Acute Coronary Syndrome

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Acute Coronary Syndrome


A constellation of clinical symptoms of myocardial ischemia stemming from reduced coronary blood flow due to either vasospasm, or vaso-occlusive disease most often due to atherosclerosis.

Classified as:

  • ST segment elevation MI: Acute occlusion of coronary blood supply with persistent ST segment elevation on ECG and elevated cardiac biomarkers
  • Non-ST segment elevation MI: Transient partial coronary artery narrowing with raised cardiac biomarkers and without persistent ST segment elevation
  • Unstable angina (UA): Transient coronary artery narrowing or occlusion, without persistent ECG changes and negative cardiac biomarkers
  • Atherosclerotic coronary artery disease
  • Coronary emboli/ spasm
  • Dissection of aorta or coronary arteries
  • Vasoconstricting agents or illicit drugs e.g. cocaine



  • Age
    • Men ≥50 years
    • Women ≥60 years
  • Gender
    • Male > Female
  • History of vascular disease (coronary artery disease, stroke, peripheral vascular disease)
  • Family history of premature (<55 years) vascular disease
  • Ethnicity


  • Hypertension
  • Hyperlipidemia
  • Cigarette smoking
  • Diabetes mellitus
  • Obesity/ abdominal obesity
  • Metabolic syndrome
  • Sedentary lifestyle
  • Hypercoagulability
  • Stress


Used to determine the most appropriate treatment for managing cholesterol in patients without overt vascular disease or high-risk diabetes.

The risk factors included in the Framingham calculation are:

  • Age
  • Total cholesterol
  • High-density lipoprotein (HDL) cholesterol
  • Systolic blood pressure – not treated
  • Systolic blood pressure – treated
  • Smoking
  • Diabetes

The modified total cardiovascular Framingham Risk Score is now recommended in Canada

  • Low risk is defined as an individuals with an FRS of less than 10%
  • Intermediate is defined as an individuals with an FRS of 10% to 19%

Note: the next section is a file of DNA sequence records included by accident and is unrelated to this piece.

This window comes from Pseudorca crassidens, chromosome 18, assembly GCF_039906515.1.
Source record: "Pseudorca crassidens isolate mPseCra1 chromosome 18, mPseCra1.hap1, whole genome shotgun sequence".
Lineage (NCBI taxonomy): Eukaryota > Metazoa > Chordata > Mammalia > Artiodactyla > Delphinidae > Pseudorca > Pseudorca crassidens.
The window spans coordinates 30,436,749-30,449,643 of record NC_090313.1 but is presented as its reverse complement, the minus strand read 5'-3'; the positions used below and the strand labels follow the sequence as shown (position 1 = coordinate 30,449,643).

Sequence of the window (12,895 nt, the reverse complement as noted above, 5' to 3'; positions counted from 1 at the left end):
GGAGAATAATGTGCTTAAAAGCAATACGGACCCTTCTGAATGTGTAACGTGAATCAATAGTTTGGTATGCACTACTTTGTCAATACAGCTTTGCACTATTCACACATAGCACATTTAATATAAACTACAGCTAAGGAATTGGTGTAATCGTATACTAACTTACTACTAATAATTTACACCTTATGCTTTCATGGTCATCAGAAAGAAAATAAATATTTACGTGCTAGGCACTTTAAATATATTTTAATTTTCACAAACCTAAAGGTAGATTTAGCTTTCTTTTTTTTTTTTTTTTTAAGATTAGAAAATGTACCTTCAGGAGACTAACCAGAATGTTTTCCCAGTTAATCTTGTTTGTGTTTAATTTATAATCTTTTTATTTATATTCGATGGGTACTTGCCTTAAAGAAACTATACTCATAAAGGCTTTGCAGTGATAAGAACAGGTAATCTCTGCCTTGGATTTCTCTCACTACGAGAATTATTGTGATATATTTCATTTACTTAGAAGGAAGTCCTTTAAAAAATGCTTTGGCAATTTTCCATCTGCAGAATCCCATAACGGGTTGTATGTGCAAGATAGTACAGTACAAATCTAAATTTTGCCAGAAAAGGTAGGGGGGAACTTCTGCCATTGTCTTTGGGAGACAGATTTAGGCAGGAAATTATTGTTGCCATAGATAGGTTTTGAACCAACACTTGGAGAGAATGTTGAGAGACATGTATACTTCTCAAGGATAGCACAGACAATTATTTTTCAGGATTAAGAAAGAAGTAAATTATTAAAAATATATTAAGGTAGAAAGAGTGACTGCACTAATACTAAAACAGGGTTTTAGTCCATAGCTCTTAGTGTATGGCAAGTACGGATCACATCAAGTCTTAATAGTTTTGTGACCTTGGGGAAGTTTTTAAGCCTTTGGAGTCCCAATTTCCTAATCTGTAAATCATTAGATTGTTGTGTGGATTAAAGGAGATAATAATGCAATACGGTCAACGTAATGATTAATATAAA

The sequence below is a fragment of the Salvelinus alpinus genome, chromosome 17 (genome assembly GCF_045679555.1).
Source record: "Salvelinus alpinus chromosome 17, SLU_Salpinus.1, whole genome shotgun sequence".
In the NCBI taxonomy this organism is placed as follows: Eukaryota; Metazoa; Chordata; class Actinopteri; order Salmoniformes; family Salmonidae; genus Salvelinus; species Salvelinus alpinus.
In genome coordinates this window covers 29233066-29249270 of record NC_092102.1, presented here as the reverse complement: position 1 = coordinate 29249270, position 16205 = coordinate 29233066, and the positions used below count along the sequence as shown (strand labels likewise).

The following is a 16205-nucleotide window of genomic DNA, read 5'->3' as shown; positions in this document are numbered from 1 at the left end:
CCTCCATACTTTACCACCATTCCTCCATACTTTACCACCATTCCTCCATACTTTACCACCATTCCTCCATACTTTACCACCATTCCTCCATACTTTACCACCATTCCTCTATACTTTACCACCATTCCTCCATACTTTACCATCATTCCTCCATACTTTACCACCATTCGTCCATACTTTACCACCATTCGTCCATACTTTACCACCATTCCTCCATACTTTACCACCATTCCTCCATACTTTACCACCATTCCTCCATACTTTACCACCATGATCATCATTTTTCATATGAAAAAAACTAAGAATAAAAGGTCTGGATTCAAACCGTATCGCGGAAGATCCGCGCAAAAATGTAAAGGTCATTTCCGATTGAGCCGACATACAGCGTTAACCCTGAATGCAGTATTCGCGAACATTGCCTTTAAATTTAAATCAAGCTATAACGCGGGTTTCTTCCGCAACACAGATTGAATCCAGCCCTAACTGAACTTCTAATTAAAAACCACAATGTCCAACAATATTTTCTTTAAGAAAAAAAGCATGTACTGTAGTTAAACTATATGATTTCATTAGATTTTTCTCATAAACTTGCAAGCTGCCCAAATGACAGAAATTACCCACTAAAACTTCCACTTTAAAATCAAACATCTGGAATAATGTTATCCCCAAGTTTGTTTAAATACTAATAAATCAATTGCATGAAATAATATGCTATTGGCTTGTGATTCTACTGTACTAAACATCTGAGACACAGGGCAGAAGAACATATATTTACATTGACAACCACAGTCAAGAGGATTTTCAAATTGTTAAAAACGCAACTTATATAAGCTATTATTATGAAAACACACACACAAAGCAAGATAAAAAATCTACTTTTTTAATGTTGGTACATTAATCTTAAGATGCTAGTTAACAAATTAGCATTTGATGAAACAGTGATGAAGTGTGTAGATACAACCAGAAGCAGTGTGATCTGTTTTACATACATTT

• High risk is defined as an individuals with an FRS of 20% or greater

Indication for Screening:

Suggested screening with a full lipid profile, every 1 to 3 years for the following:

  • Males ≥ 40 years
  • Females ≥ 50 years or who are post-menopausal

In addition, adults with the following risk factors should be screened at any age:

  • Diabetes mellitus
  • Hypertension
  • Cigarette smoking
  • Obesity (body mass index greater than 27 kg/m2)
  • Calculate BMI = weight in kilograms / (height in meter)2
  • Central Obesity:
  • Family history of premature coronary artery disease (CAD)
  • Clinical signs of hyperlipidemia
  • Erectile dysfunction
  • Estimated glomerular filtration rate of less than 60 mL/min/1.73 m2
  • Evidence of atherosclerosis
  • Rheumatoid arthritis, systemic lupus erythematosis, psoriasis
  • HIV infection on highly active antiretroviral therapy

Ref: Genest J. et al. Can J Cardiol 2009; 25(10):567-579.



  • Prevalence: 1.3 million Canadians are living with heart disease
  • Incidence of MI: Approximately 70,000/year
  • Deaths due to MI: Approximately 16,000/year
  • Hospitalizations due to ischemic heart disease: Approximately 160,000/year


  • Prevalence: Approximately 17 million diagnosed with coronary artery disease (CAD)
  • Incidence of first MI: Approximately 785,000/year
  • Incidence of all MI (first, recurrent or silent): Approximately 1.45 million/year
  • Hospitalizations due to ischemic heart disease: Approximately 1.6 million/year
    • Ratio of unstable angina:MI = ~60:40
    • Ratio of NSTEMI:STEMI = ~70:30

Atherosclerosis within coronary vessels underlies the main trigger for acute coronary syndrome (ACS).


  • Low-density lipoprotein (LDL) particles penetrate the endothelium → initiate atherosclerosis by recruiting macrophages → inflammation and increased plaque growth overtime
  • Plaque rupture → platelet aggregation → thrombus → partial or complete vessel occlusion → decrease oxygenation → myocardial hypoxia → ischemia/infarction
  • If untreated, the ensuing area of necrosis continues to spread. Completely blocked coronary arteries may cause full thickness injury/infarction (STEMI), while partial occlusion causes non-full thickness myocardium injury (NSTEMI)

LightBox-2-Causes-Stages of Atherosclerosis

Clinical Manifestations:

Chest Pain

  • Precordial chest pain or discomfort for >20 minutes
  • Approx. 18% coronary attacks are preceded by angina
  • Silent MI (~25%); patients often asymptomatic pain

Associated symptoms

  • Lightheadedness/ dizziness/ fatigue
  • Restlessness/ palpitations
  • Nausea/ vomiting
  • Dyspnea/ tachypnea/ orthopnea
  • Cold clammy skin
  • Syncope
Workup and Diagnosis:


  • Quality, duration, location, and radiation of chest pain, occurring at rest or on exertion
  • Prior history of angina, MI or other cardiac event/surgery/angioplasty
  • History of atherosclerosis (coronary artery disease, previous stroke/TIA, peripheral vascular disease)
  • History of syncope ±chest pain
  • Medication history
  • Risk factor assessment
    • Diabetes mellitus